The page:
First, the Levitical cities must be included. God never told ordinary Israelites to bring the whole tithe to the Temple in Jerusalem. According to Nehemiah 10:38 that duty belonged to the Levites and priests. The Levites lived on borrowed land surrounding 48 cities. After the exile they lived in the 13 priestly cities in Judah such as Jericho and Hebron. Nehemiah 10:37b makes it clear that the people were to bring the tithes to those cities. Numb 18:21-24; 35 all; Josh 20, 21; 1st Chron 6:48-80; 2nd Chron 11:13, 14; 31:15-19; Neh 12:27-29; 13:10 and Mal 1:14.

    Second, the correct interpretation of Malachi 3:10 must include the 24 courses of the Levites and priests. Only the older males ate tithes at the Temple and then normally only one week out of 24 weeks! Do the math! That is only 4% of the total work force! And with the wives and younger children staying at home it is only 2% of the total work force who needed to eat tithes in the Temple! 1 Chronicles, chapters 23-26; 28:13, 21; 2 Chron. 8:14; 23:8; 31:2, 15-19; 35:4, 5, 10; Ezra 6:18; Neh. 11:19, 30; 12:24; 13:9, 10; Luke 1:5.

    Third, the word “you” of Malachi is referring to the dishonest priests and not the people: “Even this whole nation of you –priests.” In Nehemiah 13:5-10 the priests had clearly stolen the Levites’ portion of the tithe. Also, in Malachi 1:14 the priests had stolen that portion of the tithed animals which they had vowed to God from their herds. Read all of Malachi. God’s anger towards the priests and His curses on them are ignored by most interpreters (1:14; 2:2 and 3:2-4).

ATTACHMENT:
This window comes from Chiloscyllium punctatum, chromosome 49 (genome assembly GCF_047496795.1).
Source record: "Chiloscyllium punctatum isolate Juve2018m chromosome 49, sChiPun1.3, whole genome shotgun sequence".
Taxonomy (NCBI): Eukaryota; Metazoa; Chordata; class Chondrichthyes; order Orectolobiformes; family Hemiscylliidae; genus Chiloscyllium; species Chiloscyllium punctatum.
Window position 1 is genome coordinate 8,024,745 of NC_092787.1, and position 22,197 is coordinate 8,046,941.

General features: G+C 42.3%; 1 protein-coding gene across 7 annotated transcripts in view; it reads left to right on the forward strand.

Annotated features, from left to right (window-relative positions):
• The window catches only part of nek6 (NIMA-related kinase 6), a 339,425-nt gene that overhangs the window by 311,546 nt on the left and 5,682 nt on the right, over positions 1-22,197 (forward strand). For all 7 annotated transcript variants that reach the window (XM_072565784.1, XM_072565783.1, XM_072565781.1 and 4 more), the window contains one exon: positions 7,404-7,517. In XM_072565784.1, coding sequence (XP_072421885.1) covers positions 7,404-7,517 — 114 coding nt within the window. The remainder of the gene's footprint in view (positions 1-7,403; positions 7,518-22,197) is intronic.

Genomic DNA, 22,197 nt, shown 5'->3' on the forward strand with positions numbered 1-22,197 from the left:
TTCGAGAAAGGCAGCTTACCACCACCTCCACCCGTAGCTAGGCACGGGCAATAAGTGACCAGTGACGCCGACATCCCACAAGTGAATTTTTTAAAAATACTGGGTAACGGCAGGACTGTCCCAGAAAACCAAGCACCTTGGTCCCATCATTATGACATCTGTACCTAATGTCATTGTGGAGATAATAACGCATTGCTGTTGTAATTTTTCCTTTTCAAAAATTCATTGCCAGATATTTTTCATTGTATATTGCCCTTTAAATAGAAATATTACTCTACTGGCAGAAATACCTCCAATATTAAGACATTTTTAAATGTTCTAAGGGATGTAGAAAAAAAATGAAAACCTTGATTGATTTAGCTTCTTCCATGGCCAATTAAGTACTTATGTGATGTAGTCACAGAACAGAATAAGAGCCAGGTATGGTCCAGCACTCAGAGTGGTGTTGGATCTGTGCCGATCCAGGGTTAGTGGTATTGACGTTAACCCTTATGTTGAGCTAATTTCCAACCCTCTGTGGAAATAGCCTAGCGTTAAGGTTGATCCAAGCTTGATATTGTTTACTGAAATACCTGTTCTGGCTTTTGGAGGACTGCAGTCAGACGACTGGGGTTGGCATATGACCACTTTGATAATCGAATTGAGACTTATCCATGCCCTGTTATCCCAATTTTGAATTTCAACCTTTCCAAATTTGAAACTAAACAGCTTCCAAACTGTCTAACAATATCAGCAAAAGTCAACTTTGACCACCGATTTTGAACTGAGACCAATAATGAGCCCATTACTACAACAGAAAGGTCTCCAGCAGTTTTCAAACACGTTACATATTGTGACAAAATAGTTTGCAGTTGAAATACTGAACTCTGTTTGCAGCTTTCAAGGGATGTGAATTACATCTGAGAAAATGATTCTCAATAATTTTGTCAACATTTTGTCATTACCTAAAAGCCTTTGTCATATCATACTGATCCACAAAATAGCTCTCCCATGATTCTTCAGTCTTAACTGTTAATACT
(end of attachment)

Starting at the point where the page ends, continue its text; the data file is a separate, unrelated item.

When the Levitical cities, the 24 courses and God’s anger towards the priests for stealing are considered, then Malachi 3:10 only makes sense when it only refers to priests who had stolen from God. Proof-text hermeneutics cause error.

    It makes no sense to tell the people to bring 100% of the tithe to the Temple when 98% of those who needed it for food were still in the Levitical cities.

    It is strange that the 3:10 of Malachi is so important It is while the 3:10 of Galatians and 2nd Corinthians are ignored. Perhaps those wanting to enforce the 3:10 of Malachi should also enforce the 3:10 of Numbers. Wow! Now that would lose members.

  2. This isn’t about enforcing anything. This is about understanding the way in which God teaches us to steward our gifts. Did I offer the conventional interpretation of Malachi 3:10? I apologize if I gave that impression. My goal was to ask: what if Malachi’s message regarding tithing were equally applicable to time? Even if we are not the Old Testament priests for whom the text was intended (and I am not 100% certain that this was the case), the same principle applies: God has been generous to us and we are fools if we are not generous in return!

  3. PS. Giving is awesome, whatever you want to call it. We are called to sacrifice, including our finances, but should be careful not to become legalistic in our giving.